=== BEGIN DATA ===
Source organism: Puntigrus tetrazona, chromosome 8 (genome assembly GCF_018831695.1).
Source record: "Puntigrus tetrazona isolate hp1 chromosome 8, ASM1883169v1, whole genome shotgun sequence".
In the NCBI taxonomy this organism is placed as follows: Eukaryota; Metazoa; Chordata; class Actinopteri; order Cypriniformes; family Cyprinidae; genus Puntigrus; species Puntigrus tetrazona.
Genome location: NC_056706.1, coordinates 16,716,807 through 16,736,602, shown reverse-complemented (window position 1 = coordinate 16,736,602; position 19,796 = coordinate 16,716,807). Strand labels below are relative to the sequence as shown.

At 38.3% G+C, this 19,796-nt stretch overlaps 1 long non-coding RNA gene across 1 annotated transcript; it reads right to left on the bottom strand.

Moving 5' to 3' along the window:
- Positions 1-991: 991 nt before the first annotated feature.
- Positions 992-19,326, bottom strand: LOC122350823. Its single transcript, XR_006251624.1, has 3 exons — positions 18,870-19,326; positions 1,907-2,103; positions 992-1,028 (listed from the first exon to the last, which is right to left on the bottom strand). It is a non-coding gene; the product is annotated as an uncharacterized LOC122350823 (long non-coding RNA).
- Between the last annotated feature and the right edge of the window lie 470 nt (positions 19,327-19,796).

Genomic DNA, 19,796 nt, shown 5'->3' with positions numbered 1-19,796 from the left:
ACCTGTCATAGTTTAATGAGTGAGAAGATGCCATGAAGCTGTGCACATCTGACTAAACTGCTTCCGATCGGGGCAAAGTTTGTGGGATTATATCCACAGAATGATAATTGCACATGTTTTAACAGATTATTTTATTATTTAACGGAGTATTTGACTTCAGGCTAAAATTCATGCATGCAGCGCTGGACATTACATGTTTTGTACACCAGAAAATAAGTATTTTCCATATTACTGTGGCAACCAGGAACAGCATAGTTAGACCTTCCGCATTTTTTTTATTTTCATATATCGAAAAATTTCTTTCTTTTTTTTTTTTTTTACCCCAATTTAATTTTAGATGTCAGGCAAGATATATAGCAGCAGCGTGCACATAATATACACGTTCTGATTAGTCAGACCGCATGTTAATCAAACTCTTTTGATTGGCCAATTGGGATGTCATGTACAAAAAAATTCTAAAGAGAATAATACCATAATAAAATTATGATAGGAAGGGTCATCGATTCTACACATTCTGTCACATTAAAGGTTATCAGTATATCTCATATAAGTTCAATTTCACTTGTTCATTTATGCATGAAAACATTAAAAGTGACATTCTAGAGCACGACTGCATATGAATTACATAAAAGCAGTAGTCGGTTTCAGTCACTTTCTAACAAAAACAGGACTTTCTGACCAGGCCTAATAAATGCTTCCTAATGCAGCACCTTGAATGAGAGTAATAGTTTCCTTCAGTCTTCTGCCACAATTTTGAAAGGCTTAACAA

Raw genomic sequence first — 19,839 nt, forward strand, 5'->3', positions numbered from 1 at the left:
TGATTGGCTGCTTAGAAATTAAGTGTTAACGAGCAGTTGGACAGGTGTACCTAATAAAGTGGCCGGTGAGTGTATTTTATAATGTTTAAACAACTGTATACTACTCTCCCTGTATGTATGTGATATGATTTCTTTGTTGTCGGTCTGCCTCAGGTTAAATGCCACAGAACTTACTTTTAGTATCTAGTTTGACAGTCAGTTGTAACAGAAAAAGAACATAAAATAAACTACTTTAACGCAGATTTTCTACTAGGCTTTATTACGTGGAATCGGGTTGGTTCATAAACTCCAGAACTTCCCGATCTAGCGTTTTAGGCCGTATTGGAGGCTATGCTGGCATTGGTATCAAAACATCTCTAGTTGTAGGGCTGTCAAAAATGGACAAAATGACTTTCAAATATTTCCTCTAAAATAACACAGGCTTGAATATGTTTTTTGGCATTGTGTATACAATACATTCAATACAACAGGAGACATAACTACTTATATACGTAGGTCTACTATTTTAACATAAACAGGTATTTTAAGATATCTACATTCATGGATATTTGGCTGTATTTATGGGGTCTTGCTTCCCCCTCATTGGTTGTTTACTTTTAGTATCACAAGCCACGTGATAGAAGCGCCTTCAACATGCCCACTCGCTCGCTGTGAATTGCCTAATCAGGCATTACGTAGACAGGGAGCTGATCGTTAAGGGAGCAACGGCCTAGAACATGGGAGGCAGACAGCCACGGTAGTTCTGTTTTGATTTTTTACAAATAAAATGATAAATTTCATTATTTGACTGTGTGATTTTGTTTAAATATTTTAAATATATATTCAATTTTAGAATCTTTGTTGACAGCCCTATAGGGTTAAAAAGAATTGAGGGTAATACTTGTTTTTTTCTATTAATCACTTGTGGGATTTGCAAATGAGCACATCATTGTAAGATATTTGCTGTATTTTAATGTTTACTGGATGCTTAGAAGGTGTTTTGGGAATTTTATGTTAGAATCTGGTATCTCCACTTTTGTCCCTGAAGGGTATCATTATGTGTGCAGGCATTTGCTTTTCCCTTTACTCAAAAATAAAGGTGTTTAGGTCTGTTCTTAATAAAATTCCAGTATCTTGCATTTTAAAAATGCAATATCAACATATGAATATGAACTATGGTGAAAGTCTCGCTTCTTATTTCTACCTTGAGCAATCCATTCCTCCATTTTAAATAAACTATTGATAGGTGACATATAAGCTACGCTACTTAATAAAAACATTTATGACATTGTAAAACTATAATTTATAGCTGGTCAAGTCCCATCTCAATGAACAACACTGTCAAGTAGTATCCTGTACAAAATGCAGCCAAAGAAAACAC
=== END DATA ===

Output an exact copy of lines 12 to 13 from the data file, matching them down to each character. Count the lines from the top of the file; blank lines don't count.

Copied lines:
Raw genomic sequence first — 19,839 nt, forward strand, 5'->3', positions numbered from 1 at the left:
TGATTGGCTGCTTAGAAATTAAGTGTTAACGAGCAGTTGGACAGGTGTACCTAATAAAGTGGCCGGTGAGTGTATTTTATAATGTTTAAACAACTGTATACTACTCTCCCTGTATGTATGTGATATGATTTCTTTGTTGTCGGTCTGCCTCAGGTTAAATGCCACAGAACTTACTTTTAGTATCTAGTTTGACAGTCAGTTGTAACAGAAAAAGAACATAAAATAAACTACTTTAACGCAGATTTTCTACTAGGCTTTATTACGTGGAATCGGGTTGGTTCATAAACTCCAGAACTTCCCGATCTAGCGTTTTAGGCCGTATTGGAGGCTATGCTGGCATTGGTATCAAAACATCTCTAGTTGTAGGGCTGTCAAAAATGGACAAAATGACTTTCAAATATTTCCTCTAAAATAACACAGGCTTGAATATGTTTTTTGGCATTGTGTATACAATACATTCAATACAACAGGAGACATAACTACTTATATACGTAGGTCTACTATTTTAACATAAACAGGTATTTTAAGATATCTACATTCATGGATATTTGGCTGTATTTATGGGGTCTTGCTTCCCCCTCATTGGTTGTTTACTTTTAGTATCACAAGCCACGTGATAGAAGCGCCTTCAACATGCCCACTCGCTCGCTGTGAATTGCCTAATCAGGCATTACGTAGACAGGGAGCTGATCGTTAAGGGAGCAACGGCCTAGAACATGGGAGGCAGACAGCCACGGTAGTTCTGTTTTGATTTTTTACAAATAAAATGATAAATTTCATTATTTGACTGTGTGATTTTGTTTAAATATTTTAAATATATATTCAATTTTAGAATCTTTGTTGACAGCCCTATAGGGTTAAAAAGAATTGAGGGTAATACTTGTTTTTTTCTATTAATCACTTGTGGGATTTGCAAATGAGCACATCATTGTAAGATATTTGCTGTATTTTAATGTTTACTGGATGCTTAGAAGGTGTTTTGGGAATTTTATGTTAGAATCTGGTATCTCCACTTTTGTCCCTGAAGGGTATCATTATGTGTGCAGGCATTTGCTTTTCCCTTTACTCAAAAATAAAGGTGTTTAGGTCTGTTCTTAATAAAATTCCAGTATCTTGCATTTTAAAAATGCAATATCAACATATGAATATGAACTATGGTGAAAGTCTCGCTTCTTATTTCTACCTTGAGCAATCCATTCCTCCATTTTAAATAAACTATTGATAGGTGACATATAAGCTACGCTACTTAATAAAAACATTTATGACATTGTAAAACTATAATTTATAGCTGGTCAAGTCCCATCTCAATGAACAACACTGTCAAGTAGTATCCTGTACAAAATGCAGCCAAAGAAAACAC